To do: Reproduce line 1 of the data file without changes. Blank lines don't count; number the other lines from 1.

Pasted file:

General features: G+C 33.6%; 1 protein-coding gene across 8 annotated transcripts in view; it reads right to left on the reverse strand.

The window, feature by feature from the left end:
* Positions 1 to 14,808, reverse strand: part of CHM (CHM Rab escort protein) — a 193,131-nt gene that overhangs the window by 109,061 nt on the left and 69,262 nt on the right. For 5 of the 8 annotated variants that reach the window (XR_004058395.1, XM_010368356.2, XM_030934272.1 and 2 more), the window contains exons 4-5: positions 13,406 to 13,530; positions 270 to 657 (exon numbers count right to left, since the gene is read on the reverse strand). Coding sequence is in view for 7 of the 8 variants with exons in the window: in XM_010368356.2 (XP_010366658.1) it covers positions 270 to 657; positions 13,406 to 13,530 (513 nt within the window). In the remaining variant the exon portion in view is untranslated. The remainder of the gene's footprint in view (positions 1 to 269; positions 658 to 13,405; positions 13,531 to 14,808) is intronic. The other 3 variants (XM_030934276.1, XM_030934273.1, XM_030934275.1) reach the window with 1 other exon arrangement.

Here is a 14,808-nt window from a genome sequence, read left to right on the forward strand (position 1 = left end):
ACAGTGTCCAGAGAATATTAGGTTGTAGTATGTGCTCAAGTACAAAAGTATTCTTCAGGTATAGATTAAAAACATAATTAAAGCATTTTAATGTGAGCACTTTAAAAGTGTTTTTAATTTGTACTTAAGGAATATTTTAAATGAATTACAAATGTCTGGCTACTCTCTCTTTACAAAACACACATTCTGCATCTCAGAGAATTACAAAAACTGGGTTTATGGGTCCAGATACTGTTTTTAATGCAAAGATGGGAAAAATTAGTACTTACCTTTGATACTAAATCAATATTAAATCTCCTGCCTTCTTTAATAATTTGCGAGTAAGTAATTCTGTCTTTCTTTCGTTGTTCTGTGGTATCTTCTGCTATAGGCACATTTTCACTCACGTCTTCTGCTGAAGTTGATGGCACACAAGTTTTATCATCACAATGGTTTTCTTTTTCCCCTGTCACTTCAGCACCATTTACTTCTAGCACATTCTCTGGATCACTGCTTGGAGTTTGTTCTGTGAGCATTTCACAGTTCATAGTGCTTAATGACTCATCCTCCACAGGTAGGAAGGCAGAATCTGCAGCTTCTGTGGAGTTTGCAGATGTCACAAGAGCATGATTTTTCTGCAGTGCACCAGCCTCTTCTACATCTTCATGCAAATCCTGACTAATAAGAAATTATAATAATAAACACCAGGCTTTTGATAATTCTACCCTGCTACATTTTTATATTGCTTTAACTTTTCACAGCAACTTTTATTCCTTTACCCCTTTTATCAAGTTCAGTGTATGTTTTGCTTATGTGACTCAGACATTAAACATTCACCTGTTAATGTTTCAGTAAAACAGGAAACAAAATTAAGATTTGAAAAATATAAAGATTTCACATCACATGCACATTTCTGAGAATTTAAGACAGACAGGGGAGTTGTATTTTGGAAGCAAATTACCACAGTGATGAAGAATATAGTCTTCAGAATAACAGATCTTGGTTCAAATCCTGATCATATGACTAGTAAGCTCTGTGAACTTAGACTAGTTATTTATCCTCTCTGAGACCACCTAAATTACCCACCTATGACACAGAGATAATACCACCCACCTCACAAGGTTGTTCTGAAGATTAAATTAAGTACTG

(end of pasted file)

General features: G+C 33.6%; 1 protein-coding gene across 8 annotated transcripts in view; it reads right to left on the reverse strand.